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La JohnJoseph Fringe Blog: Dressing for success at the Edinburgh Festival

By | Published on Thursday 16 August 2012


La John Joseph, performing ‘Boy In A Dress’ at The Stand, provides some Festival fashion tips in his Fringe Blog.

Now everybody knows that whilst the dull eye of television will be sizing up London’s Olympic demise this summer, the world’s real arbiters of taste and decency will be tripping down Edinburgh’s hallowed hallways. Everybody who is anyone will be there, tarting their wares, and serving themselves at the buffet table of culture, so you’d better be looking your best.

I wouldn’t advise a ‘fashionable’ approach when it comes to making your mark on the glitterati, that’s far too obvious. Everyone at the Festival will have read that same copy of Grazia on the pendolino to Edinburgh, so you will gain no advantage by displaying your savvy choice of bubble skirt. Nobody will care, good taste is old hat.

And don’t try some ker-azy fancy dress either as 50% of the city will be dressed in polyester reproductions of comedy animals, so they’ll entirely steal your thunder.

Everyone is trying to stand out, so really the only way to stamp your sartorial supremeness all over town is to dress yourself entirely as though you have no interest in theatre, the arts, culture, or humanity in general. If you dress like an out and out misanthropic loser, people will undoubtedly flock to you! For performers and promoters alike will be so sick of the manic grins of the shamelessly self-promotional that they will fall over themselves to find a human vent for their pent up frustrations and repressed fury. If people think you cannot possibly gain any pleasure or advantage from conversation, they will lavish it on you.

Now, what would this inconspicuous miser look like? This sepulchre of a person? Try to tap into all of your deepest insecurities for a moment, and then heap all of that horror into a shopping list and run immediately to TK Maxx. Will that a-line skirt make your arse look really ungainly? Buy it! Does wearing a shirt with a mandarin collar make you look like a half spent tube of toothpaste? Grab one!

If you walk the streets in a God Hates Fags t-shirt will people refuse to make eye contact with you? Find out! You want to look like you are suffering a prolonged (and probably fatal) round of depression, and to cultivate an air of bitterness around yourself, to make it clear that you lack empathy entirely. Try dusting yourself lightly in talcum powder, wearing your shoes on the wrong feet, listening to the soundtrack to Xanadu on a walkman, and whispering to yourself intermittently, that should be a good start. You must find the rock bottom within yourself and then, imagine how she would dress.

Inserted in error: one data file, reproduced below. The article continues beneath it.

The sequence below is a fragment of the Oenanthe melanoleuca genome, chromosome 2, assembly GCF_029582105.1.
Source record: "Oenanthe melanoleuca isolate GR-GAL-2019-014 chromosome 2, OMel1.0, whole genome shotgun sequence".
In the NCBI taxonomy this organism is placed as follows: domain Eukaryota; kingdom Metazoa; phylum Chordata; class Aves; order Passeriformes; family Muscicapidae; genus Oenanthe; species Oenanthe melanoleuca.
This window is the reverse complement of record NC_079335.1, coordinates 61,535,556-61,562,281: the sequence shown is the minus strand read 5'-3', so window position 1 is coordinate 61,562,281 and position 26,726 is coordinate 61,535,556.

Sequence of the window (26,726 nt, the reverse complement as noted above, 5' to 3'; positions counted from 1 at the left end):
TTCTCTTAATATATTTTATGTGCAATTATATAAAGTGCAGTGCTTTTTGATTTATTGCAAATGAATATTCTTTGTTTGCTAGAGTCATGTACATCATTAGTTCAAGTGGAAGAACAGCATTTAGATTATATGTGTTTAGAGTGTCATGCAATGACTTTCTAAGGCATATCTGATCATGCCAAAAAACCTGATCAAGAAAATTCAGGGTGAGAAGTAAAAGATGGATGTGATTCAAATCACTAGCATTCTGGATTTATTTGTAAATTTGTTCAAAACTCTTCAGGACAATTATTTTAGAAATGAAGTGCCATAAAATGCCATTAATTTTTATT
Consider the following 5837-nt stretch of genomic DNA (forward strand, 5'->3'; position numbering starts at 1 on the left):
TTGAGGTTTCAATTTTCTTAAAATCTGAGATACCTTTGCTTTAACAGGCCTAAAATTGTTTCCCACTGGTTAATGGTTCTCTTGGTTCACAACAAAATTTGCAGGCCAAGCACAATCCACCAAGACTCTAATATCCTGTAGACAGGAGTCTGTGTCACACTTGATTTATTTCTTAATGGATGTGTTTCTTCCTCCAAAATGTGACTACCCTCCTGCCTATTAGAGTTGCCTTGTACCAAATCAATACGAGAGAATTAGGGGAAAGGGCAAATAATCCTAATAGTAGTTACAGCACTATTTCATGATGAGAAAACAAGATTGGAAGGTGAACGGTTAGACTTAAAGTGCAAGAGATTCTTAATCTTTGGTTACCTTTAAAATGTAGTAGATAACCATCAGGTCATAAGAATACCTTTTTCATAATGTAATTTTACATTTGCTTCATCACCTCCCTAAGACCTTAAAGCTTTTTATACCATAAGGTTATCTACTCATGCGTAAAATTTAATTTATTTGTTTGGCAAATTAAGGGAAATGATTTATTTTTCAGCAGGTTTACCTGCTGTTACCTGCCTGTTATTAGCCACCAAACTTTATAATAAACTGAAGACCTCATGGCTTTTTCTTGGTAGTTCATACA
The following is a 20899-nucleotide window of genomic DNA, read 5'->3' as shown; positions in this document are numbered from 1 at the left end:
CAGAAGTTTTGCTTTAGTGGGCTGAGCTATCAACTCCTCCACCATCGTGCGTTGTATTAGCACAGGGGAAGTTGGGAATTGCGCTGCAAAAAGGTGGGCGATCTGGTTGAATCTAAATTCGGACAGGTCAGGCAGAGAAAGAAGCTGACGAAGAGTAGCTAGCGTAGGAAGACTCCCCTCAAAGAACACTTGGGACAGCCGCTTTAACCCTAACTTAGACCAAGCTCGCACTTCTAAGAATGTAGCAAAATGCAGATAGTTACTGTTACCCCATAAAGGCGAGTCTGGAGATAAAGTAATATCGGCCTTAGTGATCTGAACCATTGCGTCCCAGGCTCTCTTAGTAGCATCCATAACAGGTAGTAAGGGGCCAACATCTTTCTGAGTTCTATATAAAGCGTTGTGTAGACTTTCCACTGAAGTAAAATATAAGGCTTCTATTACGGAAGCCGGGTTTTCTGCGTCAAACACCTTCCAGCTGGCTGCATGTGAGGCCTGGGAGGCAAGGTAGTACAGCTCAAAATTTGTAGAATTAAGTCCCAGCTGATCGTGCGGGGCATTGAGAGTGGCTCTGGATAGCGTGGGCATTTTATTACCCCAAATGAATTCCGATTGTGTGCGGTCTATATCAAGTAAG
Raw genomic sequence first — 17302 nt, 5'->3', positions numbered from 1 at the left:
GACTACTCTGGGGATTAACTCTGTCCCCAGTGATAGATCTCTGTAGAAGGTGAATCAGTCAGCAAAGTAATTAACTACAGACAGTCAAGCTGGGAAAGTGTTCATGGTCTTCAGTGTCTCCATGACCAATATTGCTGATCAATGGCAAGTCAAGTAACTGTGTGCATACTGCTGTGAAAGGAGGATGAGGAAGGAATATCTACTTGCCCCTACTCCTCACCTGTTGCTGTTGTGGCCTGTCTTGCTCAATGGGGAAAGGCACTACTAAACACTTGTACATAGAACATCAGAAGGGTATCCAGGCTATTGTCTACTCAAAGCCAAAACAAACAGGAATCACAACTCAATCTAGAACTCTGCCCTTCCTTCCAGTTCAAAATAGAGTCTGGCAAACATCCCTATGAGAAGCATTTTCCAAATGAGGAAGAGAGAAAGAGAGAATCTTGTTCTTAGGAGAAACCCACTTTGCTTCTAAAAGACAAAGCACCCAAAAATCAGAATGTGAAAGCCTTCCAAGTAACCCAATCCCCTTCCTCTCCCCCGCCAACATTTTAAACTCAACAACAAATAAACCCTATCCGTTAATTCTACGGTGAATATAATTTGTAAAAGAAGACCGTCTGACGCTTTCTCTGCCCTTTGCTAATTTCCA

At first you might be a little uncomfortable with looking so dreadful, but you’ll get used to it, trust me (and some of you sooner than others). It might be a little embarrassing (and you’ll probably want to avoid meeting anyone you would ever like to see again) but after a few days the benefits will make themselves known. You will be a beacon of hopelessness in a sea of manufactured optimism, and so by the basic rules of attraction people will flock to you.

Your novelty value is simply that since there is no apparent reason anybody should want to talk to you, everybody will want to. Nobody will take you, in your mismatched supermarket brand sportswear and your free-with-Cosmo tropical beach bag, for a stage school brat or a wannabe starlet, oh no! It will simply be assumed that you are a mysterious outsider, onto which the exhausted and delusional denizens of the city will inevitably project endless romantic fantasies.

They will come to you in waves as thick as crème anglais, dying to rattle off their
sorrows to an indifferent, unconnected outsider. To you they can complain about the garbage they have to sit through, and admit freely that they never liked theatre to begin with, and only got into this game to spite their parents. To you they will decline to censor themselves, figuring you as being too ignorant to comprehend, let alone cash in on, the indecipherable information. They will confess dutifully, they will heave up their tragedies like a drunken secretary on a hen night, and they will be raised up with relief.

Then, right at the moment of absolution, when they are almost grateful to you for listening to their tedious privileged whinings, just as they reach out the hand of approaching friendship towards you, you can knowingly slip into that clammy palm, a flier for your show. Surely they will be so embarrassed to realize what a fool they have made of themselves that they will come running to your show and give it rave reviews, if only to save face? Really that’s the kind of audience you want to generate isn’t it? Ashamed, deluded and indentured to your good will.

And if that doesn’t work, you can always spend all of that glorious free time you find yourself in possession of (after your venue goes bankrupt mid-run and you find yourself stranded with an non-transferable train ticket booked for Sept 1st ) cruising Oxfam for cheap sex, and even cheaper knitted goods. Chin up Marge, it’s not the winning, it’s the being humiliated publicly and worn into the ground financially that really counts! Which is just as well; because that’s really what you’re good at.

La JohnJoseph performed ‘Boy In A Dress’ at The Stand at Fringe 2012.